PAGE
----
of the flowers that were still in bloom in Goshen. At Cape May Point, 17
miles south buffered by the ocean and bay still has some flowers blooming.
CMBO's butterfly walk at Pavilion Circle Gardens on October 22 had a Comma,
Sachems, Common Buckeyes, Clouded & Orange Sulphurs, American Lady, 2
Painted Ladies, and a handful of Monarchs. Red Admirals and a Variegated
Fritillary were seen in Goshen on the 20. The Painted Lady sightings were
due to a local school releasing them on the 20th. Leaves are turning
colors. Persimmons are ripening and falling to the ground and in fact the
Comma on October 22 was feeding on one.
On the butterfly front, it is a great fall for southern butterflies. Ocola
Skippers are being seen daily all over the Peninsula. A garden in the
Villas, 7 miles north of Cape May Point, attracts 2-5 Ocola Skippers daily
that are "on the move". Long-tailed Skippers too are being seen in gardens
around the Peninsula. Fiery Skippers are numerous in all the gardens around
Cape May and Cape May Point and as far north as the Villas. This week saw
an influx of Red Admirals and an emergence of Question Marks and Commas.
Conservation News Flash -- At the end of September the marine fisheries
council vetoed the Governor's Moratorium on horseshoe crab harvest, much to
our dismay and following a lot of hard work. On October 8th the New Jersey
Supreme Court issued a "STAY" on the Marine Fisheries veto and harvesting
has been stopped until October 15th. One small battle won. We'll keep you
The Cape May Bird Observatory now has two centers of activity. Our new
Center for Research & Education in Goshen is located at 600 Route 47 North,
either 1 mile south of the traffic light at Rt. 657 or 1.7 miles north of
the Gulf Station in Goshen. From either direction we are just around a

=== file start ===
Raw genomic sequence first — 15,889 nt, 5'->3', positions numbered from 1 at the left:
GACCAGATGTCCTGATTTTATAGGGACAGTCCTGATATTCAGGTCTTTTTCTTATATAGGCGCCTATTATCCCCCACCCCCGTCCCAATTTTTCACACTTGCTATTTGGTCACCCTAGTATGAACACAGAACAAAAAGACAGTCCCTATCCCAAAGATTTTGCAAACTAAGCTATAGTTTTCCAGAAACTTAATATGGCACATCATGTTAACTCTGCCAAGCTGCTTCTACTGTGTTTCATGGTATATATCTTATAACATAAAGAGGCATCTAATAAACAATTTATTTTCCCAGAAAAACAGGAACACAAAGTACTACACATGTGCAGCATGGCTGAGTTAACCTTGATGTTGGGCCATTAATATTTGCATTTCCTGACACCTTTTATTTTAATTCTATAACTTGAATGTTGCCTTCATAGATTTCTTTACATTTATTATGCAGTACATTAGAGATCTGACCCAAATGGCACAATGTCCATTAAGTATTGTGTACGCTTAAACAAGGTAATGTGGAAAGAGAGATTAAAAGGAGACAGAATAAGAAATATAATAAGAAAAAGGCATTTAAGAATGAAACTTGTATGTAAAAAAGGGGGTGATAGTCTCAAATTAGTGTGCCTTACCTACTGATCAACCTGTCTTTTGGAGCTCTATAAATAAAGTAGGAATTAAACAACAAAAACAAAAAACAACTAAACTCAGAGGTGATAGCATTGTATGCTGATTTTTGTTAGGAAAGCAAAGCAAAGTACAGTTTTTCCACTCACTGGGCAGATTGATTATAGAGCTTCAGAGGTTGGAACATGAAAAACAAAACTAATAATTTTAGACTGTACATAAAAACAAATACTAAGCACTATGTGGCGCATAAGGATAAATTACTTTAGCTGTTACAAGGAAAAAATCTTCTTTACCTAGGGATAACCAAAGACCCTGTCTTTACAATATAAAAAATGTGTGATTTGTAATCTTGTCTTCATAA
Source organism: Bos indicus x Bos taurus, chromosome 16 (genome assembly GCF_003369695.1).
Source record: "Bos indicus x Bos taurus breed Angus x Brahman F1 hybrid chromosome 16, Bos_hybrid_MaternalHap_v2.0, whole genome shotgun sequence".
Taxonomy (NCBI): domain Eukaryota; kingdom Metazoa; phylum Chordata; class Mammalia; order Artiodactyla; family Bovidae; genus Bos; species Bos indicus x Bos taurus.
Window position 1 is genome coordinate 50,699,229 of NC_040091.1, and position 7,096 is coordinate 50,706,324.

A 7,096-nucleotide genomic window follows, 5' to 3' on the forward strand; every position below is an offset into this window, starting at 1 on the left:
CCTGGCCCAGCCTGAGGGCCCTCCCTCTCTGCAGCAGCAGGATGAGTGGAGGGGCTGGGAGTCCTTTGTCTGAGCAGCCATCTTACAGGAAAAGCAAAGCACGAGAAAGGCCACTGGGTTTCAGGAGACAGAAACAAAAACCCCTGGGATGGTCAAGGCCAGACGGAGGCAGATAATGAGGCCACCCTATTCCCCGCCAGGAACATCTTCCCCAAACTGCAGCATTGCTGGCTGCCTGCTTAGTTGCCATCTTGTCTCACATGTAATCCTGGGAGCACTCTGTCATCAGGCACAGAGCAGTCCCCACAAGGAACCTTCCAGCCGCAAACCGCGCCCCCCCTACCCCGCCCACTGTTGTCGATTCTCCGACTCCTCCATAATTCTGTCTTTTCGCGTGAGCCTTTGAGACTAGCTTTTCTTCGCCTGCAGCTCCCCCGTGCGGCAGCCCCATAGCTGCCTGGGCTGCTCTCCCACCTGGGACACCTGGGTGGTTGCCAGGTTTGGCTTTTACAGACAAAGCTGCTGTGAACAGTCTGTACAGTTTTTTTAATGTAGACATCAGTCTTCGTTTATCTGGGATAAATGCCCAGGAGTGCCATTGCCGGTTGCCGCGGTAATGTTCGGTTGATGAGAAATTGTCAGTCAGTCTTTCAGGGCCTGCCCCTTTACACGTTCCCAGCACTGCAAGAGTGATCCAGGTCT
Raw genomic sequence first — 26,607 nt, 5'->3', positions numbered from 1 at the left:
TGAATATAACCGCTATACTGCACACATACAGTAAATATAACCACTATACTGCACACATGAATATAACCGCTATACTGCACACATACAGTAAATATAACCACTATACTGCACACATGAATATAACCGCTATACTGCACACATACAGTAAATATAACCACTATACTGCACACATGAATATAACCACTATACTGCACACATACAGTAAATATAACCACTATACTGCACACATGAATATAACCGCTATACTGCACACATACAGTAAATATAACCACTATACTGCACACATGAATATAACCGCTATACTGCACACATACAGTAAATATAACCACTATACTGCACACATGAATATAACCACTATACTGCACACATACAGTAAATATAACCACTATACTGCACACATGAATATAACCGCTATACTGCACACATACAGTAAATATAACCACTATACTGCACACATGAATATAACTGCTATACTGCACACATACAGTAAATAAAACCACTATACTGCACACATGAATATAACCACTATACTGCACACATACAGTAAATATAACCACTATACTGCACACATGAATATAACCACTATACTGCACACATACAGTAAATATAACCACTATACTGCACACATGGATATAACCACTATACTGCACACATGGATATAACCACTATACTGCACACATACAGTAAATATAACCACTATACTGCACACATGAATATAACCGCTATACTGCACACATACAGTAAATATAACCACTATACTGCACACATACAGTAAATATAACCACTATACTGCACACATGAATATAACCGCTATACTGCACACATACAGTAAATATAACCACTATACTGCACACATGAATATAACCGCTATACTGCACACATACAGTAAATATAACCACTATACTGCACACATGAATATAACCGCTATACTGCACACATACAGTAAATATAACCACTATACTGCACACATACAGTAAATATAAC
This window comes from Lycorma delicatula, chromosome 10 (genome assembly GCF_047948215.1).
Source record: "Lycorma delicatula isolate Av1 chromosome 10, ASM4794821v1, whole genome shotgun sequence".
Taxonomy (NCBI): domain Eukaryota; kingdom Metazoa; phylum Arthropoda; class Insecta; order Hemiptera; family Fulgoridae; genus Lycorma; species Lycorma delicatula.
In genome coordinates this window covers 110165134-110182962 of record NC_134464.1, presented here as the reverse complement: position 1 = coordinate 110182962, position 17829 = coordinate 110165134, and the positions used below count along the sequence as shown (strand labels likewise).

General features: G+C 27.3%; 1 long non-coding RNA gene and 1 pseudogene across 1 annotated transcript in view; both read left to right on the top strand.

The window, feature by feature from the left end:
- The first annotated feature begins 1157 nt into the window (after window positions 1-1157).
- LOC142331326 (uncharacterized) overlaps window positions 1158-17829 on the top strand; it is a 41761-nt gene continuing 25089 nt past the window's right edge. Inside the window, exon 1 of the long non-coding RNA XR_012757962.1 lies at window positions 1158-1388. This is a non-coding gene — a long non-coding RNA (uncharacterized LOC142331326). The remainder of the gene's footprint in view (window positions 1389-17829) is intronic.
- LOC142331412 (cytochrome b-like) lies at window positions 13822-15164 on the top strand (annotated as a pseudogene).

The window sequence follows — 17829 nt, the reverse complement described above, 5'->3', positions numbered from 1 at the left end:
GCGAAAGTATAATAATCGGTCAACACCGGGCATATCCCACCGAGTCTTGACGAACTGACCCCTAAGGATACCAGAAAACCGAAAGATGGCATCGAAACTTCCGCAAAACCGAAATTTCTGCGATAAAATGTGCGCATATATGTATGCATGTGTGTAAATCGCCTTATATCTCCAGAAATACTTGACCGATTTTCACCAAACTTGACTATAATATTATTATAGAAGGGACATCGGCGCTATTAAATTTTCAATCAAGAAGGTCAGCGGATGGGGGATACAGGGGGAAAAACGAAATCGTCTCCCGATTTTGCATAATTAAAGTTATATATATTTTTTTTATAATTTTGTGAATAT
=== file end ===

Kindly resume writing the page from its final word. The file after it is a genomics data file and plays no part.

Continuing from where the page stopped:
bend. Look for the split rail fence, brand new sign, large parking lot,
and big new building beyond. This center features gardens and a meadow for
wildlife, feeding stations, nature store, and an wildlife art gallery in
"The Loft"on our second floor, featuring the work of some of the Bayshore's
finest artists, photographer, and carvers. The Center is open daily 10-5,
and "The Loft" art gallery is open weekends (Fri, Sat, and Sun). CMBO's
Northwood Center now has more space than ever devoted to our growing
birding bookstore and birding information. It is also open daily, 10-5.
The Cape May Bird Observatory's Program Schedule offers daily bird,
butterfly, or wildflower walks, hawk & seabird id mini-workshops. Also
offered weekly, but requiring preregistration, are Birding By Boat trips
each Sunday afternoon and Monday morning. Stop by either center to pick up
the fall issue of the Kestrel Express, to learn of all our programs or call
us at 609-861-0700.
Special upcoming preregistration programs include; "a Bird Watching For
Beginners 2-Day Course" October 25-26; "THE BIRD SHOW" October 31 through
November 2, and MUCH MORE!
The Cape May Bird Observatory is a research and education unit of the New
Jersey Audubon Society. Our aim is to perpetuate and preserve the
ornithological significance of Cape May. Your membership supports these
goals and this birding hotline. For more information regarding Cape May
birding, our programs and field trips, and the Observatory, call our new
Center for Research & Education at 609-861-0700 or send a request for
information to CMBO, 600 Route 47 North, Cape May Court House, NJ 08210.
If you are in the area do not hesitate to visit our 2 birding bookstores.
The Northwood Center in Cape May Point at 701 E. Lake Drive in Cape May
Point and the Center for Research & Education in Goshen, both open Daily,
The Cape May Birding Hotline is a service of New Jersey Audubon's Cape May
Bird Observatory and details sightings from Cape May, Cumberland, and
Atlantic Counties and near shore waters. Updates are made on Thursday
evenings, more often if warranted. Please report sightings of rare or
unusual birds to CMBO at 609-884-2736. Thanks for calling and GOOD BIRDING!